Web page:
He considers the 9/11 event as a “horrible outlier,” which is unlikely to be repeated and which “would almost certainly be thwarted by brave passengers (and secure cockpit doors)” if it were attempted again. And he believes that “improved vigilance and intelligence,” along with a reduced threat from “once-threatening terrorist organizations” will mitigate future threats.

Silver does feel, however, that terrorism involving nuclear weapons is a legitimate concern and he cites some statistics from a Harvard scholar that “there is greater than a 50% likelihood of a nuclear terrorist attack in the next decade, which he says could kill upward of 500,000 people.”

Submitted by Margaret Cibes

Bogey-man study

“Misreading the Green: Study of Tiger's Toll Misses”
by Carl Bialik (The Numbers Guy), The Wall Street Journal, January 7, 2010

This article discusses the effect of Tiger Woods’ performance on the stock prices of his corporate sponsors and advertisers, as reported in a recent study by two UC Davis professors. (See Shareholder Value Destruction following the Tiger Woods Scandal, January 4, 2010.)

The study concluded that as much as $12 billion in capitalization had been lost by sponsors and advertisers as a result of the publicity about his car accident, infidelity, and decision to stop golfing indefinitely. A graph [3] is provided of the timeline of Tiger’s statements/actions with corresponding changes in the DJIA and the stock prices of Nike, PepsiCo, and Electronic Arts.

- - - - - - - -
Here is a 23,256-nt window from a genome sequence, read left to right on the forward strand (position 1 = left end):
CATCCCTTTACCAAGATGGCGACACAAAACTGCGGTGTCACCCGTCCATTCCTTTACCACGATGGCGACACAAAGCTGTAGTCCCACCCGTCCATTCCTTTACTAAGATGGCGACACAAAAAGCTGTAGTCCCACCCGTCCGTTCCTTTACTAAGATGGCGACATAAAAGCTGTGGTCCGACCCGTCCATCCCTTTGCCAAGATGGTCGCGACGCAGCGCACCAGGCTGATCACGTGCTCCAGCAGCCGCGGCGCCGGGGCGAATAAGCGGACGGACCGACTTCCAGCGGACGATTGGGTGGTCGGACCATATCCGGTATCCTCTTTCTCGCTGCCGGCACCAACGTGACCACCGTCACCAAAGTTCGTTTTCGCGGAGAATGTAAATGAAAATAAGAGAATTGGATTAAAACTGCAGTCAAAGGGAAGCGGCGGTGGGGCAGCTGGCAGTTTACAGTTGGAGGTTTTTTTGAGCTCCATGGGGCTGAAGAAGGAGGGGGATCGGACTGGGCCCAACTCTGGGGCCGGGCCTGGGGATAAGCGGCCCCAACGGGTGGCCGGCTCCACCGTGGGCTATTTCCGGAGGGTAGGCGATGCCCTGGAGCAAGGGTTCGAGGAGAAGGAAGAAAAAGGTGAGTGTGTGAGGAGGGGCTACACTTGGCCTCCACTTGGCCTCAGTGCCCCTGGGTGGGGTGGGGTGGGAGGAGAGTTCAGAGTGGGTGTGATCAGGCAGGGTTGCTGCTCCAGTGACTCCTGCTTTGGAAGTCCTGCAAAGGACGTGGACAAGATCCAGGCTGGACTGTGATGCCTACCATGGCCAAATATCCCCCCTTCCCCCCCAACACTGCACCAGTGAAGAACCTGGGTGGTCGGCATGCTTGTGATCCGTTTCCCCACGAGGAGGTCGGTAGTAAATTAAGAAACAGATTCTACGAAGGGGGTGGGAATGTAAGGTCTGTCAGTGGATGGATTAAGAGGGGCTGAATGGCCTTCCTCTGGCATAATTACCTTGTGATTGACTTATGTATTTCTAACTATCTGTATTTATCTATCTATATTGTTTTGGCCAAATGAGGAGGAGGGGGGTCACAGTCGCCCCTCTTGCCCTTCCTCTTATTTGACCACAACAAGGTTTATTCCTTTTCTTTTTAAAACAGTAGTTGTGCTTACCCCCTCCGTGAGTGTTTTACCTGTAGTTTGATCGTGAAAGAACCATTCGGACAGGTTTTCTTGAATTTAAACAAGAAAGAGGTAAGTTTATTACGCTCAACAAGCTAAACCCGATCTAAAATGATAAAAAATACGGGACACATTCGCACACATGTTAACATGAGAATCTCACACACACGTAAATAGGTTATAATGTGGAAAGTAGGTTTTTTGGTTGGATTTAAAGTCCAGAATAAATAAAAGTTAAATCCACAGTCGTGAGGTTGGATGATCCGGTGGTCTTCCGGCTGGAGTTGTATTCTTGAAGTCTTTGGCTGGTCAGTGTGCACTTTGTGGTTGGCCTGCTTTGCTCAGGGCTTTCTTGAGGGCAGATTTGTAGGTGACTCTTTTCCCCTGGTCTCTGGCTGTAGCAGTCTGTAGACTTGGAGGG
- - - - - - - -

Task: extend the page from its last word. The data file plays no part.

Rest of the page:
The paper’s authors acknowledge that there are problems with their findings, some of which have been identified by critics. Issues of concern include the timing of the recorded stock price drops relative to news reports, the presence of other factors that may have influenced the stock price drops, and the relatively small number of companies involved with Woods.

Bialik also notes:

[T]he initial finding wasn't statistically significant. …. They ran more sensitive statistical tests, some of which did clear the 5% significance threshold.

The authors plan to address their concerns before submitting the report to a peer-review process.

See Bialik's pre-article comments in “Tiger Woods and Market-Moving Events”, The Wall Street Journal, January 6, 2010.

See also a blogger's remark [4] (and his Tiger vs. DJIA charts) in response to those pre-article comments:

"Check out my own research into Tiger’s performance against the DOW. It is hsyterically [sic] accurate over the life of Tiger’s career [5]

Submitted by Margaret Cibes

U.S. presidents take on Super Bowls

“44 VS. XLIV”
by Nick Paumgarten, The New Yorker, January 18, 2010

The author discusses the work of a Philadelphia sportswriter in searching, tongue-in-cheek, for coincidences related to numbers. Most recently he identified Barack Obama as the 44th U.S. president, Hank Aaron as baseball’s wearer of shirt #44, and the 2010 Super Bowl as the 44th such match.

The sportswriter has set up an online website for hypothetical head-to-head contests between U.S. presidents and their correspondingly numbered Super Bowls, “America Bowl”.”